Naturally such a dialogue has no chance to survive, if extreme forces are bent on letting only weapons speak. Behind their use seems to be an uncompromising attitude on both sides, and this in flagrant ignorance what history should have taught men and women ever since the Holocaust happened during Second World War and 6 million Jews perished. Thus Gabriel Rosenstock cannot help but wonder what connection exists between the concentration camps the Jews experienced during Second World War and the way Israel treats at times the Palestinians either in Gaza or the West Bank. There should also not be forgotten all those Palestinians who fled after 1948 and live ever since in various refugee camps. Their wish to return to their home land has been in vain so far since there could never be brought about an agreement in the Peace Talks with regards to that controversial point.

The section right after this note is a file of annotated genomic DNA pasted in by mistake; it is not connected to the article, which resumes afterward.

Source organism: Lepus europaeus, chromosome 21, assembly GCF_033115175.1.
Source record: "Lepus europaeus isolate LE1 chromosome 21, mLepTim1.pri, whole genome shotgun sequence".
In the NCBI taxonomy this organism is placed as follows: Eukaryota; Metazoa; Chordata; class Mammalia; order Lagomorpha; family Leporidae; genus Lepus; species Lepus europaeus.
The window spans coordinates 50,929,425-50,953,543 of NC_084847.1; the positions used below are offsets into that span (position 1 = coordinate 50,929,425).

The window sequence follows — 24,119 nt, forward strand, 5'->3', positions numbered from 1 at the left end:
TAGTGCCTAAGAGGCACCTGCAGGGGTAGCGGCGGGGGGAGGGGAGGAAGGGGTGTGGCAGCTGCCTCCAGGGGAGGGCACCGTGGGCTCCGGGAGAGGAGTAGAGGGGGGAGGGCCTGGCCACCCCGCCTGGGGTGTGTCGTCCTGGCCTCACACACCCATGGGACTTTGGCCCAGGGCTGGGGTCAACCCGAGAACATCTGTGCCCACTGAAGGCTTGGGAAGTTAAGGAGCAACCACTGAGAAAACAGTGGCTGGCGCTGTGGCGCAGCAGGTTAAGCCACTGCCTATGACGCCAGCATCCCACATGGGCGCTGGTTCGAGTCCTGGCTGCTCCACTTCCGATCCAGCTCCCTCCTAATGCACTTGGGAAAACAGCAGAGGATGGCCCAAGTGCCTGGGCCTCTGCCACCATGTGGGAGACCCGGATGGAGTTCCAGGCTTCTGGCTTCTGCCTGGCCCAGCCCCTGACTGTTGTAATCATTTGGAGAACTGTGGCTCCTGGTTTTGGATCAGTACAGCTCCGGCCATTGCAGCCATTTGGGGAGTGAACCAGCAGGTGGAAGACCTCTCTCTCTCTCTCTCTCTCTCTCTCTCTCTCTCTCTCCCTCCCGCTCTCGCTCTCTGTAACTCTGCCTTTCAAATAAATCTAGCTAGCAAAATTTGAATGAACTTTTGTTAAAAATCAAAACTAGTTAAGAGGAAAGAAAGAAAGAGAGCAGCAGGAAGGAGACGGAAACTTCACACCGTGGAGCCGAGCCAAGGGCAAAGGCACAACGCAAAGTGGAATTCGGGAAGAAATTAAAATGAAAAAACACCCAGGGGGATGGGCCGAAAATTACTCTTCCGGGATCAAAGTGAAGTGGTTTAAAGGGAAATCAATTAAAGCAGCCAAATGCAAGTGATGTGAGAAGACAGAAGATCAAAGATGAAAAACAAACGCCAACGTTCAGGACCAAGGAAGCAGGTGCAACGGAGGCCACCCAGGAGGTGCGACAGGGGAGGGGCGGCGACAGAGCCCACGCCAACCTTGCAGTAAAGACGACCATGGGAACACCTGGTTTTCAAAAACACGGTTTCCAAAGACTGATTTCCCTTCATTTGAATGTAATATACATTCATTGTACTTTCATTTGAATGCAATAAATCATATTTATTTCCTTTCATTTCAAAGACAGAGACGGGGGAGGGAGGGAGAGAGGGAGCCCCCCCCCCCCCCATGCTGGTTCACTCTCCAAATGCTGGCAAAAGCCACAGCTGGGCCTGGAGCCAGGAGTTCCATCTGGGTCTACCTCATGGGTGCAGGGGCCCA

But the poetess Najet Adouani adds another dimension to this conflict in the Middle East: while her mother was on the side of Nasser in Egypt, her father wished a peace made possible by sharing the land. Two different concepts within the same family tells already how divided can be the road for those growing up in such a world where often angry shouts do not allow the voice of the poets be heard. Cavafy had said a long time before that good bye to Alexandria but now even poets after the Arab Spring turned literally sour, whether in Egpyt where by now a new type of military dictatorship rules or in Tunesia where an uneasy peace means constant threats of arrest for those who wish not only to protest, but to criticize their government for the mistakes being made, extreme elements seem to sicker through and threaten life directly once again. In view of what happened in July and August 2015 left Najet Adouani as poetess muted in her hand. Unable to write, she just recalls the magic voices of her ancestors who would listen to the wind coming in from the desert and fill the air with wonder.